Review: The Harvesters
by Fabien Lemercier
- Family torments rage through ultra-religious, Afrikaner territory in the first full-length film by Etienne Kallos, an atmospheric and rugged work set on unforgivingly rural ground
"Dear Father, please make this boy strong, make his blood strong, make his semen strong", "good or bad, it’s strength that counts". Etienne Kallos opted for an isolated corner of the Free State province in South Africa as the setting for his first full-length film, The Harvesters [+see also:
interview: Etienne Kallos
film profile], presented in the Un Certain Regard section of the 71st Cannes Film Festival: a world of white farmers who live off the land, in a constant state of religious fervour; and to be specific, the world of one family in particular, turned upside down by the arrival of a complex, external element.
We’re talking, of course, about Pieter (Alex Van Dyk), the agitator-come-teenage junkie whom Maria (Juliana Venter) welcomes into her home in a bid to save him from himself. Her husband Jan (Morne Visser), meanwhile, is less than pleased about it ("you had to choose the worst one") because Pieter is far from easy, with his initial withdrawal crises and his reluctance to be a part of a group who slave away from dawn til dusk, coaxing flocks into henhouses where eggs are actually hatched in incubators, and where wheat-fields tranquilly await the hacking blades of combine harvesters. But this new “brother” is first and foremost a problem for Janno (Brent Vermeulen), head-adolescent of the family (he has three little sisters), who is expected to welcome and to help this disturber of the peace (“open up your heart to him”). Janno grudgingly lets Pieter tag along as he gets about his life (splashing about in the lake, attending prayer groups, playing rugby with friends etc.), then watches with interest as Pieter, feeling trapped, changes tack and reveals himself to be more than comfortable milling amongst the night-life of a small, nearby town. Little by little, Janno (who has been plagued by homosexual desires for some time now) will see their roles reverse. Despite his best efforts to be a good son and to fulfil his family’s expectations, and in spite of Pieter’s many escapades, Pieter will ultimately be the one to win Janno’s parents’ affections, with spilled secrets and jealousy only worsening the situation…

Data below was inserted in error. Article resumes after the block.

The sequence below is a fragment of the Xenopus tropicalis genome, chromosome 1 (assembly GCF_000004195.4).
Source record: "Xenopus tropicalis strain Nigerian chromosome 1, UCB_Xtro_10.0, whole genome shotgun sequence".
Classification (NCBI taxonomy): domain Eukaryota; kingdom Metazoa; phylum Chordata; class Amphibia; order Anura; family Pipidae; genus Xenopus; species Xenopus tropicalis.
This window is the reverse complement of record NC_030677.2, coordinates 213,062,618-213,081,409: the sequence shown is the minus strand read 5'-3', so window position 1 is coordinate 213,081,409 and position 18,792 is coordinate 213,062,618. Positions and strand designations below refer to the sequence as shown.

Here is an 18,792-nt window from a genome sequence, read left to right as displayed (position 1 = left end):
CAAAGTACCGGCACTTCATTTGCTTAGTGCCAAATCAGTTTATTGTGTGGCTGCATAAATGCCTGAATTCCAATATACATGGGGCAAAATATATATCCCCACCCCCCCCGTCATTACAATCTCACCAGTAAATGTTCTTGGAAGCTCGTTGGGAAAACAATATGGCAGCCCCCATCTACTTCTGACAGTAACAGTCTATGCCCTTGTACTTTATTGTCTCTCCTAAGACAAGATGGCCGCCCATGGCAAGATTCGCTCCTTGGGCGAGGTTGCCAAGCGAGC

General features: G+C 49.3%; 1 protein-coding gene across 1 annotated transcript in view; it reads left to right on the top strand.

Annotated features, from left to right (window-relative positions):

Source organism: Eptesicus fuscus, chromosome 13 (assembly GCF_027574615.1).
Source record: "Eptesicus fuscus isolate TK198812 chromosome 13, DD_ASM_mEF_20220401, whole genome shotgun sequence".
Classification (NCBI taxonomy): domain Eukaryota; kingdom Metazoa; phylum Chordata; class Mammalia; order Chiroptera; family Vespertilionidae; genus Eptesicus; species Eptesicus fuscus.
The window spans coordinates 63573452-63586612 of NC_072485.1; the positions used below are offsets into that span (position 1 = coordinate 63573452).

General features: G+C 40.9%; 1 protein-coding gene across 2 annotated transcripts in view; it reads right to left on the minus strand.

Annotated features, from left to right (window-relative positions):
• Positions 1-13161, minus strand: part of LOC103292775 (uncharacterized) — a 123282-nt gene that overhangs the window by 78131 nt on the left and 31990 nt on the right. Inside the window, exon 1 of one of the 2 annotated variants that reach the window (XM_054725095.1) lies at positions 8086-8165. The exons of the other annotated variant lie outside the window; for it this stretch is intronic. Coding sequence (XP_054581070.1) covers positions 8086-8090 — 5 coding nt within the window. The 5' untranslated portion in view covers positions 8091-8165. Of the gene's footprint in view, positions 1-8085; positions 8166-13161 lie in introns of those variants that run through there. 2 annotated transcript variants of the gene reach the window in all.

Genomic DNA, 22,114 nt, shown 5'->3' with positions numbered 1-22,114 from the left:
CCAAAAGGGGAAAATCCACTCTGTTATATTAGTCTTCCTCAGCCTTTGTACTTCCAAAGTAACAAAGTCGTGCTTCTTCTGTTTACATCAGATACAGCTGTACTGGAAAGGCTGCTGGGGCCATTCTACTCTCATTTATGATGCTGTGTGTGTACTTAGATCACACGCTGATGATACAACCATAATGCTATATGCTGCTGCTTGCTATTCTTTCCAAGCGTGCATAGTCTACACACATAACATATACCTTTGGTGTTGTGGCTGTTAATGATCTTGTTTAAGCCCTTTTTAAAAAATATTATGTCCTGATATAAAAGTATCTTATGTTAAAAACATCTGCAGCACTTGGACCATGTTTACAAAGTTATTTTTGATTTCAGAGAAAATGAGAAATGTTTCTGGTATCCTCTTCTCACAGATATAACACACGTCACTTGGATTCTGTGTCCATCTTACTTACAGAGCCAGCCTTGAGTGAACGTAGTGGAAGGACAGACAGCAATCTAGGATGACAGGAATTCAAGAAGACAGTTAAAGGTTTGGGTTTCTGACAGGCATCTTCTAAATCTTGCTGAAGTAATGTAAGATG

This is a very interesting film from a visual perspective, with its vast landscapes, its hazy surrounds, and its darkened interiors, which well-reflect the Afrikaner community, made insular through paranoia over the murders of farmers; murders which are much-talked about but never actually seen. The Harvestershas a real air of threatening austerity about it, enhanced by an excellent musical score, courtesy of Evgueni Galperine, and the focus of the film - the process which sees Janno go from spy to spied upon, from farmer’s son to stranger’s stooge – fosters a dark but thrilling form of suspense. But, the monolithic nature of the lead characters and the addition of a homosexual sub-theme to a plot which was already heavily steeped in religion, prevents the film from fulfilling its potential to some extent, though not Etienne Kallos from showcasing his promising directorial prowess.
The Harvesters is co-produced by South Africa (Spier Films, Mercurial Pictures, Kallos Films), France (Cinéma Defacto), Poland (Lava Films), Greece (Heretic - Creative Producers), Switzerland (Bord Cadre) and Hong-Kong (Moonduckling Films), with international sales managed by Pyramide International.
(Translated from French)
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